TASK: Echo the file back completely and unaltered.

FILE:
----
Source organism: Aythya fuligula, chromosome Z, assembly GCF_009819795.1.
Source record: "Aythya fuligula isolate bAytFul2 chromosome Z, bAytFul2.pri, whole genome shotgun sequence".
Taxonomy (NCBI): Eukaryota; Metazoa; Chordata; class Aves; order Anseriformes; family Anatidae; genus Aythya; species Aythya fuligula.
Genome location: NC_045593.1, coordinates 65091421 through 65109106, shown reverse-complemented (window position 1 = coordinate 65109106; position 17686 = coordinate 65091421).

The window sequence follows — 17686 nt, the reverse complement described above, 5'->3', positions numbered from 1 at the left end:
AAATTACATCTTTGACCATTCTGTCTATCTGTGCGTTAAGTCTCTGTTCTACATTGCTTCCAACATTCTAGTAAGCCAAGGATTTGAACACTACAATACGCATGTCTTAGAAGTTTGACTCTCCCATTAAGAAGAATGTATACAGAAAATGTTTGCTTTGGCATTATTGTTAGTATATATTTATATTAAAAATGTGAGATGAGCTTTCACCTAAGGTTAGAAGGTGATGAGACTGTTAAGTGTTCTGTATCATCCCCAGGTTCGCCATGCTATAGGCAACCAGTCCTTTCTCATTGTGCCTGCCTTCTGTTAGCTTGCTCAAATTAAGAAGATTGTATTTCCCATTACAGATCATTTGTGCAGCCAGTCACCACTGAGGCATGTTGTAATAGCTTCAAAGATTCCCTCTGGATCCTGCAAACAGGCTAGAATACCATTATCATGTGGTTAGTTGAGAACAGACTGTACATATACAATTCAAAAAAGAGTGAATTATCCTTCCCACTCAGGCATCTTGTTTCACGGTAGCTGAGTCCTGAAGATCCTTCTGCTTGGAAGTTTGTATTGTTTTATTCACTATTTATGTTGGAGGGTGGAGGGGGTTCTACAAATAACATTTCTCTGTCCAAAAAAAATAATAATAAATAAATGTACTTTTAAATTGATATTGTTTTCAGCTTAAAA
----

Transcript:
Source organism: Aythya fuligula, chromosome Z, assembly GCF_009819795.1.
Source record: "Aythya fuligula isolate bAytFul2 chromosome Z, bAytFul2.pri, whole genome shotgun sequence".
Taxonomy (NCBI): Eukaryota; Metazoa; Chordata; class Aves; order Anseriformes; family Anatidae; genus Aythya; species Aythya fuligula.
Genome location: NC_045593.1, coordinates 65091421 through 65109106, shown reverse-complemented (window position 1 = coordinate 65109106; position 17686 = coordinate 65091421).

The window sequence follows — 17686 nt, the reverse complement described above, 5'->3', positions numbered from 1 at the left end:
AAATTACATCTTTGACCATTCTGTCTATCTGTGCGTTAAGTCTCTGTTCTACATTGCTTCCAACATTCTAGTAAGCCAAGGATTTGAACACTACAATACGCATGTCTTAGAAGTTTGACTCTCCCATTAAGAAGAATGTATACAGAAAATGTTTGCTTTGGCATTATTGTTAGTATATATTTATATTAAAAATGTGAGATGAGCTTTCACCTAAGGTTAGAAGGTGATGAGACTGTTAAGTGTTCTGTATCATCCCCAGGTTCGCCATGCTATAGGCAACCAGTCCTTTCTCATTGTGCCTGCCTTCTGTTAGCTTGCTCAAATTAAGAAGATTGTATTTCCCATTACAGATCATTTGTGCAGCCAGTCACCACTGAGGCATGTTGTAATAGCTTCAAAGATTCCCTCTGGATCCTGCAAACAGGCTAGAATACCATTATCATGTGGTTAGTTGAGAACAGACTGTACATATACAATTCAAAAAAGAGTGAATTATCCTTCCCACTCAGGCATCTTGTTTCACGGTAGCTGAGTCCTGAAGATCCTTCTGCTTGGAAGTTTGTATTGTTTTATTCACTATTTATGTTGGAGGGTGGAGGGGGTTCTACAAATAACATTTCTCTGTCCAAAAAAAATAATAATAAATAAATGTACTTTTAAATTGATATTGTTTTCAGCTTAAAA